You may recall that in August I was part of the TransRockies Race, a three day and six-day footrace through the Colorado Rockies. I was impressed with the athletes. Most were very prepared for the rigors of covering 115 miles through the demanding Rockies.
I had contact with many of the runners each day. I would see them at breakfast and dinner, and of course, when they came for foot care.
One of the runners impressed me every day. John Cutroneo wore Vibram FiveFingers for the full six days. I saw him on at the end of day one. He also wore Injinji toe socks. Here’s a photo of his FiveFingers. His feet stayed relatively clean.
John came into the race with a few scrapes that bothered him. One was on the top of his foot, a bit back from the big toe on his left foot. It had been rubbed raw by one of the seams or creases on the FiveFingers. I taped that several times.
After each day’s run, I asked him if he was going to run in his FiveFingers the next day. I expressed surprise that he could run the rugged and rocky course day after day. He assured me he was doing fine.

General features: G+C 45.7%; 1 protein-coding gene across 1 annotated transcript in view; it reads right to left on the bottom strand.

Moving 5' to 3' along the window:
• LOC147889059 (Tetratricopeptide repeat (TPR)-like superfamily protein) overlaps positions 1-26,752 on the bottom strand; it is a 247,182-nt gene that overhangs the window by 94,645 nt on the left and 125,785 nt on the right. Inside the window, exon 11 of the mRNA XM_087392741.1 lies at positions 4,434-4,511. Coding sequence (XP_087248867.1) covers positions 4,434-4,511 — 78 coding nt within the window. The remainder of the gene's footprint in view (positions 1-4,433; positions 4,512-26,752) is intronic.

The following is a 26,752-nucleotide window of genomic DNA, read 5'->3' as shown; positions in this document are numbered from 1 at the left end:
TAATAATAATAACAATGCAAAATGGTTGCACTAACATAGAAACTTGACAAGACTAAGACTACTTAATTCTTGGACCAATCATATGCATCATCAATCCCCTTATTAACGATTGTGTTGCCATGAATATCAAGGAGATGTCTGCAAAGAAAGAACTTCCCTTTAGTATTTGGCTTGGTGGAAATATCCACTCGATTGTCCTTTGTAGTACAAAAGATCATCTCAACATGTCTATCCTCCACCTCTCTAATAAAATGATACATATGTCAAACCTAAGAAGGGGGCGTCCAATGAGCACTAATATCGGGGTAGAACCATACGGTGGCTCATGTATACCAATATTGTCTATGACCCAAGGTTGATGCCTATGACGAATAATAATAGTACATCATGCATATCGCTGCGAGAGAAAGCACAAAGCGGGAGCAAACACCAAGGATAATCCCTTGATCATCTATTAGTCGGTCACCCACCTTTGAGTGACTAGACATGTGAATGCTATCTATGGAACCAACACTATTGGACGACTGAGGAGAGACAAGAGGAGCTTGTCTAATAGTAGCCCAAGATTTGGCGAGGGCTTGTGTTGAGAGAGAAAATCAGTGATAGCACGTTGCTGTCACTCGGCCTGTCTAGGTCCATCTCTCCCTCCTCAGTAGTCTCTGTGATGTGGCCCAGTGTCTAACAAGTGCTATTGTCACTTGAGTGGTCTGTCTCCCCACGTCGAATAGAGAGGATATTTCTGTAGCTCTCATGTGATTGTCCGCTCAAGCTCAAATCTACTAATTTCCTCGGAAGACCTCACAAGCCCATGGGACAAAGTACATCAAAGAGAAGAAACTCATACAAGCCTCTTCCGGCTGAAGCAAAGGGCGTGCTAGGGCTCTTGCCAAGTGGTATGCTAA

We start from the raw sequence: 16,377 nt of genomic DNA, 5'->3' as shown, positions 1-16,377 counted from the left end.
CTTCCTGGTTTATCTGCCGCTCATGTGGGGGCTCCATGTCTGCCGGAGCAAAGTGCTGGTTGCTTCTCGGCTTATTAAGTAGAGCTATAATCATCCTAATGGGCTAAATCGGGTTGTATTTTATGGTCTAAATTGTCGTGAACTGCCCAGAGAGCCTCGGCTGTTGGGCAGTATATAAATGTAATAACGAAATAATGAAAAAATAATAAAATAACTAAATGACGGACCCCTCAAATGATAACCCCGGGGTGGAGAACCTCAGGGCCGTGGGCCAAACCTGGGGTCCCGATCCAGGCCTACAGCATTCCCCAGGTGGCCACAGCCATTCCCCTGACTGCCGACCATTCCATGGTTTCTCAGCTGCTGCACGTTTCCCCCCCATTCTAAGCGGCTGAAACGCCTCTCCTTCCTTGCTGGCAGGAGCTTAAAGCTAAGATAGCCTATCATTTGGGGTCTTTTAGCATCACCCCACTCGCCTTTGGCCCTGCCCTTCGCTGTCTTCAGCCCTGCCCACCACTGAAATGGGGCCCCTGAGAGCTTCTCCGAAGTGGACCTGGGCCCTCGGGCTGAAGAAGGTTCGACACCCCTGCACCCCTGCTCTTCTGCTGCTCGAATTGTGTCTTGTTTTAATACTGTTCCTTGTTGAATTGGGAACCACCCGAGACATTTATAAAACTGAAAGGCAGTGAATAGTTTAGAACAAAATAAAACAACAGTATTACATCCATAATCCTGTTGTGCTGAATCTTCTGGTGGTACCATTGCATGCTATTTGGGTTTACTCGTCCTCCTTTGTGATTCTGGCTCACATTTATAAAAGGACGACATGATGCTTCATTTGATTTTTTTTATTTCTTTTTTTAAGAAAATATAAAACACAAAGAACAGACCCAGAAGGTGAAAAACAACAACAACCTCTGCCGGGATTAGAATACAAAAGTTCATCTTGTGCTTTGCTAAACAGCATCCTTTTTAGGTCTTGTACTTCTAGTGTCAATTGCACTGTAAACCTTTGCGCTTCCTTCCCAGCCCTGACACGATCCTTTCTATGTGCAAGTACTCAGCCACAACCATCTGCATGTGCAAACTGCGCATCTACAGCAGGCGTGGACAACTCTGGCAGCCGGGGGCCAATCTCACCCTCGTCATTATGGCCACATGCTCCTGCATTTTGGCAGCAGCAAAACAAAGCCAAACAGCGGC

Many runners were coming in with heel and bottom of the heel blisters. Toe blisters were common. The worst problem he had was heel blisters. I treated these and he continued on the next day.
I saw John most mornings and he always wore his FiveFingers and Injinji socks. He told me he had been running in FiveFingers for about 10 months. While that is not a long time to build a FiveFingers base, it worked for him. Running in these takes patience and a slow build-up to longer distances.
In spite of the FiveFingers’ lack of cushioning and support, he finished all six days. The photo here was taken at the finish line. The sole of his FiveFingers look no worse for the wear.
Yesterday I worked an aid station at the Dick Collins Firetrails 50 Mile Run. I saw two runners wearing FiveFingers. If you choose to wear FiveFingers for trail runs, be sure you have put in the training miles to avoid injury.